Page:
3  region                      = "us-east-1"
 4  access_key                  = "test"
 5  secret_key                  = "test"
 6  s3_use_path_style           = true
 7  skip_credentials_validation = true
 8  skip_metadata_api_check     = true
 9  skip_requesting_account_id  = true
11  endpoints {
12    ec2 = "http://localhost:5000"
13    eks = "http://localhost:5000"
14    iam = "http://localhost:5000"
15    s3  = "http://localhost:5000"
16  }

I’ve just added endpoints to the services I expect to use, but there is a whole list of other endpoints that can be overridden for terraform here.

At this point you can run terraform init to get the aws module:

 1> terraform init
 3Initializing the backend...
 5Initializing provider plugins...
 6- Finding latest version of hashicorp/aws...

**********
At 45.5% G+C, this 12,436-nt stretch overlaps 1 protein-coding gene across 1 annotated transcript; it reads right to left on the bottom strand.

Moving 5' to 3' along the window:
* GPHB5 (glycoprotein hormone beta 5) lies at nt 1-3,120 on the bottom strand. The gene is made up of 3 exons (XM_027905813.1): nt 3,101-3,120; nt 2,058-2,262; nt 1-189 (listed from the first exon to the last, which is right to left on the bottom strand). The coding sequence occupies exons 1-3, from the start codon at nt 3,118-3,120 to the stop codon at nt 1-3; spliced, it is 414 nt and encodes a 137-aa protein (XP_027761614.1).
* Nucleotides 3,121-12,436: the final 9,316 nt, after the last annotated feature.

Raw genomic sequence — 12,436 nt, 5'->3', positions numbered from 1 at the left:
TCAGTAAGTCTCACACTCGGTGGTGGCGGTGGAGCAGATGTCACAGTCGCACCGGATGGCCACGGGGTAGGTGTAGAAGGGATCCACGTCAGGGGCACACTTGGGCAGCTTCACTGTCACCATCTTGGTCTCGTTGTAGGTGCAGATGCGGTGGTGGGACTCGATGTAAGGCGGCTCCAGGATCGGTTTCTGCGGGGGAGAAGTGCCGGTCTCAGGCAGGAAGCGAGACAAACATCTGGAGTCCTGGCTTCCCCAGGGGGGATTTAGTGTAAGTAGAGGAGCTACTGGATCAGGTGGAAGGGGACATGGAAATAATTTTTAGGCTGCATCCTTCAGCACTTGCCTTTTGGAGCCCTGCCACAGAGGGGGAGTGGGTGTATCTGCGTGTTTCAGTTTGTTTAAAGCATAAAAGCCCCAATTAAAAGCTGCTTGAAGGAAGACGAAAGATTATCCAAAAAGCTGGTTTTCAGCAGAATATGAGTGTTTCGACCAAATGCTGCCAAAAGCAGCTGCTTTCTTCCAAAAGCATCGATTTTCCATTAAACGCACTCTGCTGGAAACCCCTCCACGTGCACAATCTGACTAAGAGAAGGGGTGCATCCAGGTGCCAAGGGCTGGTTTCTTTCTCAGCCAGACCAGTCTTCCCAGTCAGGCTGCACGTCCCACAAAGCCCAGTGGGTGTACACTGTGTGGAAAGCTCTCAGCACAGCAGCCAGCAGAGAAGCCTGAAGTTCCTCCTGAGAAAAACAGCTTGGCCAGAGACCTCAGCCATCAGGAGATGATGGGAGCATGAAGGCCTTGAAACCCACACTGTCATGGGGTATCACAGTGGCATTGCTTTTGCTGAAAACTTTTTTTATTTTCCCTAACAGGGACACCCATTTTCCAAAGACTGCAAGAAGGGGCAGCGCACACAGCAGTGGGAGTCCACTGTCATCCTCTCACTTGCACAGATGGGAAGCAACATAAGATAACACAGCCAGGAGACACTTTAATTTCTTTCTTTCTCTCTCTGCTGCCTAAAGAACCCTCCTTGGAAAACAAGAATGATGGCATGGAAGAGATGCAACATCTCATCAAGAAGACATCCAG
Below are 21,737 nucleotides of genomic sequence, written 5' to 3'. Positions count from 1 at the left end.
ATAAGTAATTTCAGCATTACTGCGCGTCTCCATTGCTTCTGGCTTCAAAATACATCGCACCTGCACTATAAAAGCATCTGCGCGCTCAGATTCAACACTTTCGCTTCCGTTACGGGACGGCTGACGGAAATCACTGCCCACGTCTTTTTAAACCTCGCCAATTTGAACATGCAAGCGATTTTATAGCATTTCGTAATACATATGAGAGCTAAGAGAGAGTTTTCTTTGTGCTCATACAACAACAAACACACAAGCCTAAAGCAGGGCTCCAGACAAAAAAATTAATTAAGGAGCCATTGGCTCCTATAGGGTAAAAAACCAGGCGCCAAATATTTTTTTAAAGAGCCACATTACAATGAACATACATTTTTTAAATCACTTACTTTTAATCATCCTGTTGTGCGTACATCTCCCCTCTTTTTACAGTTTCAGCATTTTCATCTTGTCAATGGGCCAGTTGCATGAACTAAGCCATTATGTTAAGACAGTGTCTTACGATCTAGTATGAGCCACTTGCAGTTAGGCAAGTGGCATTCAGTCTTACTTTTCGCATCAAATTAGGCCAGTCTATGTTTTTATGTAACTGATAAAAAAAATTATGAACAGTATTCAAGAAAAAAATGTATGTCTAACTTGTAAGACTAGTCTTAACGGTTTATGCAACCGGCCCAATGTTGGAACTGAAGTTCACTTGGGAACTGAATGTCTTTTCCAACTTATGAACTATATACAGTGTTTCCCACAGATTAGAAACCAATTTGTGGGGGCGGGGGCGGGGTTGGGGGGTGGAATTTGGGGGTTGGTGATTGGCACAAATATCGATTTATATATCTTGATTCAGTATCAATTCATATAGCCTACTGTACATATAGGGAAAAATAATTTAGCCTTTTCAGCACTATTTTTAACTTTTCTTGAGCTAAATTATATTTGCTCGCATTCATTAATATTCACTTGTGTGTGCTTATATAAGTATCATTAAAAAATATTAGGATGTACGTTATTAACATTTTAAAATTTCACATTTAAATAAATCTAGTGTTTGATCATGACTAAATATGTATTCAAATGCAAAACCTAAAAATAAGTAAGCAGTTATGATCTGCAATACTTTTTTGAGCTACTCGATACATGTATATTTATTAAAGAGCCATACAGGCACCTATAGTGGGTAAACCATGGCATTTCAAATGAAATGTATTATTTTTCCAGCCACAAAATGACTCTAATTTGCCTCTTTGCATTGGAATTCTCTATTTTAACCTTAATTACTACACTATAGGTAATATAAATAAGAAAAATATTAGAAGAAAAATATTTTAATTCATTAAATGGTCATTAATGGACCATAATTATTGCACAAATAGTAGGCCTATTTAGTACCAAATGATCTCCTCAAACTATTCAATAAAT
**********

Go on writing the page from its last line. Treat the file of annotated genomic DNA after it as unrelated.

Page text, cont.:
7- Installing hashicorp/aws v4.4.0...
 8- Installed hashicorp/aws v4.4.0 (signed by HashiCorp)
10Terraform has created a lock file .terraform.lock.hcl to record the provider
11selections it made above. Include this file in your version control repository
12so that Terraform can guarantee to make the same selections by default when
13you run "terraform init" in the future.
15Terraform has been successfully initialized!
17You may now begin working with Terraform. Try running "terraform plan" to see
18any changes that are required for your infrastructure. All Terraform commands
19should now work.
21If you ever set or change modules or backend configuration for Terraform,